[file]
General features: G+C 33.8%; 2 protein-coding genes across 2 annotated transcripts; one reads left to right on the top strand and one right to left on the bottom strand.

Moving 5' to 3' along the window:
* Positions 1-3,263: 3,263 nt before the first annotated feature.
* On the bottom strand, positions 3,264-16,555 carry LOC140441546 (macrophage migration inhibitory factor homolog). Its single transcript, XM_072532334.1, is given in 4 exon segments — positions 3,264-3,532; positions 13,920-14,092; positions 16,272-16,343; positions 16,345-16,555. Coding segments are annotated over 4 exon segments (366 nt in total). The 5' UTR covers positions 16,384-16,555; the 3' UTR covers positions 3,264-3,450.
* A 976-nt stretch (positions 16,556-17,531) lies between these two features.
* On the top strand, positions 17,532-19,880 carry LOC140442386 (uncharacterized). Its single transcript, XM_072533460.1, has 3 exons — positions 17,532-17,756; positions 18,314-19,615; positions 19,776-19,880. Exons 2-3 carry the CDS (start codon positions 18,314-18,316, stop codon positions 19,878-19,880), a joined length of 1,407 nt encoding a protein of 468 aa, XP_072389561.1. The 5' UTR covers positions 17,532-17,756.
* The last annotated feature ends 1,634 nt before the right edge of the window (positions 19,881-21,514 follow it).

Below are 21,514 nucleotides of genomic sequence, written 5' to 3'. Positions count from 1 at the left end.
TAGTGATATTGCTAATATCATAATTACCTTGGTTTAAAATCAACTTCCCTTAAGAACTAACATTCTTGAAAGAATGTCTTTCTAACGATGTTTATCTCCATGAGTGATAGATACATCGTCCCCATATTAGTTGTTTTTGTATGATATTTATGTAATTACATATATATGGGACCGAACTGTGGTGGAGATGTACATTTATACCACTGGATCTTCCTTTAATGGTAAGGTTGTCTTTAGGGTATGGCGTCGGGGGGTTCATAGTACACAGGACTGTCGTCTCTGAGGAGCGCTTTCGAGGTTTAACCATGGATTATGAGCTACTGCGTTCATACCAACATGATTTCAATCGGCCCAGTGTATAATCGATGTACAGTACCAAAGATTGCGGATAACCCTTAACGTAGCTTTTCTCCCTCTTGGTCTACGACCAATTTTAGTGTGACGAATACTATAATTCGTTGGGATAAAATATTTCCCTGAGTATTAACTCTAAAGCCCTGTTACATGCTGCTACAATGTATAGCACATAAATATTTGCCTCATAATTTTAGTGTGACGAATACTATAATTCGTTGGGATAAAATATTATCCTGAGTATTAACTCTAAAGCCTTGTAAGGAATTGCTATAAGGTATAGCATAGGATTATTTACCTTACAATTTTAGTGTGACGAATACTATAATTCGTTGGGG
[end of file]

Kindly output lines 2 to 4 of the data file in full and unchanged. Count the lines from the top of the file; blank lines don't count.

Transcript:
Moving 5' to 3' along the window:
* Positions 1-3,263: 3,263 nt before the first annotated feature.
* On the bottom strand, positions 3,264-16,555 carry LOC140441546 (macrophage migration inhibitory factor homolog). Its single transcript, XM_072532334.1, is given in 4 exon segments — positions 3,264-3,532; positions 13,920-14,092; positions 16,272-16,343; positions 16,345-16,555. Coding segments are annotated over 4 exon segments (366 nt in total). The 5' UTR covers positions 16,384-16,555; the 3' UTR covers positions 3,264-3,450.